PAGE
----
With other regular advantages of equatorial mount and software compatibility, library of images and finderscope this one compares well enough on all remaining standards as well. Besides if you’re looking for automated shooting using a drive combination our testers declare that this is the best suited solutions for adaptability to any combine or drive option.
Chose this if you love the attention to detail.
Celestron NexStar 130SLT Computerized Telescope
Another one by Celestron, with a refactor make this time with almost similar specs but some hidden and evident extra tricks. If you’re one of those custom product users who likes to choose their own lenses, eyepieces like Schott Glass, Nikon etc. then finding an interchangeable component is very tedious with most Astrophotography Telescopes. But Celestron NexStar accommodates 2” eyepieces which makes getting custom options easy.
The fully computerised Azimuth mount makes this one the most balanced options of them all. Then there’s also the star pointer finder-scope which is a little more functional in terms of locating your celestial body.
Nexstar claims to capture 30% more light that any other telescope with an aperture below 130mm and that’s something which reflected in the images of Saturn rings that we took. The banding of clouds and high contrast craters we took with this were simply amazing.
Customizable parts, automated drive for motion control, maximum brightness in images and quick release arm mount for ergonomic adjustment; we could not have asked for more. And still this is not an expensive option compared to what it provides. Pick this one for the ease if usage and ergonomics advantage.
Sky-Watcher ProED 80mm Doublet APO Refractor Telescope
Simple things in life! The Sky-Watcher ProED 80 stands out in the market and blows the competition with its two awesome characteristics. The Zero Detectable Colour Fringing and Corrected Focal Plane for best in class Field Flatness.
Irrespective of the aperture this telescope comes with a 48mm opening which allows the maximum field view to be received by capturing device. The flat field feature is best for minimization of aberration and distortion in images. The clearer the aperture the less halation of the images. All of this ensures that your photography and research presents the real view, not the most detailed version, not the most colourful version but the most realistic version.
There’s one more thing to notice with all these features and that is; ‘the speed of focus’. With the Crawford Speed Focuser and at 7.5 optical ratio and 80mm aperture this one exhibits a dual speed focus. Most users and our testers as well have only one thing to say, chose this one for the good scope, unadulterated images and alignment remedies that it offers at this price.
It’s not just a hobby: Astrophotography is discipline (quite literally as well!)
Now that we’ve found out which ones are the best in league for beginners and intermediate sky gazers/astrophotography savants; we should also be aware about how to maintain them. It’s very easy to lose sight of the Titan (Jupiter’s moon) completely, even with a high magnification lens if one doesn’t treats those scopes well enough. We’re going to inform you about the things you should keep in mind while buying one to start your astrophotography phase or things you should be prepared for while making the decision.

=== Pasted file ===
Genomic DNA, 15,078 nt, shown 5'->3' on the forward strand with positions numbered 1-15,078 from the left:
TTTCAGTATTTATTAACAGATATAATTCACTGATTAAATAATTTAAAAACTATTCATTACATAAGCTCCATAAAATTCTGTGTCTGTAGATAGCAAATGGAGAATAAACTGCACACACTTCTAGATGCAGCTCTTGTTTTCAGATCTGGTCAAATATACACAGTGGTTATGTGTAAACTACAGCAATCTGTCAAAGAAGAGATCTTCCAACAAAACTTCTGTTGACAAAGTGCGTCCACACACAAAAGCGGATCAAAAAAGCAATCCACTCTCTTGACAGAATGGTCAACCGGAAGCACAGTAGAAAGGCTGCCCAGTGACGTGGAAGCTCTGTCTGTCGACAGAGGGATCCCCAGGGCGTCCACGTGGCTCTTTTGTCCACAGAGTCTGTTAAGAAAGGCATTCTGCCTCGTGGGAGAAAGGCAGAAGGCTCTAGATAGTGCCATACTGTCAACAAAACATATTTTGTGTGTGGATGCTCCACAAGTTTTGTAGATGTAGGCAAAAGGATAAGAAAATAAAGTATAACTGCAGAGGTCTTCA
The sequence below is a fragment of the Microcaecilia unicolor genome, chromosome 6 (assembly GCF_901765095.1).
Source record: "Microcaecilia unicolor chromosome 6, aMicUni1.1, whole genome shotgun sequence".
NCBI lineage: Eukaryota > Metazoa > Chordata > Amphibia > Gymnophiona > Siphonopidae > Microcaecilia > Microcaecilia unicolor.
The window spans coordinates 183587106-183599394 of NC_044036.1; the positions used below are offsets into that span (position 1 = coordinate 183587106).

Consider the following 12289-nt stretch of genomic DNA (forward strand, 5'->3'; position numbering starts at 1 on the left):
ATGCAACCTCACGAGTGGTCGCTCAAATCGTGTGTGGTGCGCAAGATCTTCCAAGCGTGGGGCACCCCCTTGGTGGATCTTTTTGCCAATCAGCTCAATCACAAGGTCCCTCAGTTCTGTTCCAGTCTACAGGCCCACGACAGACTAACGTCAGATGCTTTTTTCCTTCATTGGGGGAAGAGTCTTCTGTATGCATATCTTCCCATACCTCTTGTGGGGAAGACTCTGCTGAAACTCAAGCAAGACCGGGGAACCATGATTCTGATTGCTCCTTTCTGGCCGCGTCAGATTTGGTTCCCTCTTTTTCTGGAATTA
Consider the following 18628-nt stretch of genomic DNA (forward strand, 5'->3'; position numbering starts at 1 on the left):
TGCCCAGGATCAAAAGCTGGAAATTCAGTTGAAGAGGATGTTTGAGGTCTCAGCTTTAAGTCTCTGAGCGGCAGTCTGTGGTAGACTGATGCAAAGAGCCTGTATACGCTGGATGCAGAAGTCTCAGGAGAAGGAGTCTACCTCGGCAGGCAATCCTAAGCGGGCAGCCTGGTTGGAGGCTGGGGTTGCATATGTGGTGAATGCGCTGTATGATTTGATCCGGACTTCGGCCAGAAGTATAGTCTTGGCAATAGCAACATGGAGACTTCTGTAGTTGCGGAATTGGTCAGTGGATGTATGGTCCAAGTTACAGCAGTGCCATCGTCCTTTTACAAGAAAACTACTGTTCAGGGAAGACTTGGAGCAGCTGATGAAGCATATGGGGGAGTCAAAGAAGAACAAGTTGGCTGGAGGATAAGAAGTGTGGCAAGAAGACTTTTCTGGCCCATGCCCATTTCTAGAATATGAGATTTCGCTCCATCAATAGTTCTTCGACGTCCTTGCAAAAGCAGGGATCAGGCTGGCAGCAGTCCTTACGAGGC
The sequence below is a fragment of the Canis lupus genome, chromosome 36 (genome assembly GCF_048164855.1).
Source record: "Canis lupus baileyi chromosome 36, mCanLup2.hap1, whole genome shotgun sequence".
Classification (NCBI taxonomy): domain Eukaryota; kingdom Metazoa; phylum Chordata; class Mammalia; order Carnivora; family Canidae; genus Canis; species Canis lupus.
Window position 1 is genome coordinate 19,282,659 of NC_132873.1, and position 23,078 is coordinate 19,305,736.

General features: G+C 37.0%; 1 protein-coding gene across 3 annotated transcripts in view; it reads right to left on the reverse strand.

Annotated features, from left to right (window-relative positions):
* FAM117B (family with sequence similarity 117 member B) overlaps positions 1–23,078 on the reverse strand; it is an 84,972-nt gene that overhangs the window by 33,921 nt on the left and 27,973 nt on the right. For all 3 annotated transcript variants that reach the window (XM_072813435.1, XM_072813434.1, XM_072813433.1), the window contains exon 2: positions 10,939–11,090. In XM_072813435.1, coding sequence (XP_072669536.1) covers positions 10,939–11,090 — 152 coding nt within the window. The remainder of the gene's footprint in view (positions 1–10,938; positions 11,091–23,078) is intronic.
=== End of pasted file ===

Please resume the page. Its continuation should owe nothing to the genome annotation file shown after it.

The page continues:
Astrophotography: Precautions for buying an appropriate Telescope
Think about the factor of aperture per dollar
It must have been made clear by now in our description that we have never given enough relevance to magnification alone. Instead we’ve always compared it in ratio with some other factor or supportive metric. Did you get the hint?
Magnification is only important in the context of the aperture or focal ratio the telescope offers thus what you need to emphasise upon is aperture per dollar. You’d always be looking for an optimized solutions based on your budget and that’s good as well. But what you always need to compare is how much are you getting in terms of brightness and clarity for each dollar spent. Photographs of space are all about clarity and bigger the aperture higher the cost. SO when in doubt between two options forget about the magnification and other features focus on dollar per mm (millimetre) of aperture.
Get to know your Telescope better: Speed of capture and all
Depending upon what’s going to be the purpose of your astrophotography clicks, research or art? You can chose to decide between focal ratios of the equipment. Lower focal ratio is not necessarily good for the purpose you might need it for, but it might burn a hole in your pocket large enough to observe the effect.
Focal ratios are representative of the time it takes for light to be captured by telescopic lenses. Lower the Focal ratio lower the time taken. Now if you’re a scholar or researcher, whose work involves frequent readjustments and needs rapid results a lower focal ratio become a necessity. But if you’re a clicker for pleasure and art, your clicks can wait and thus the optimized expenditure for an economic aperture per dollar and focal ratio.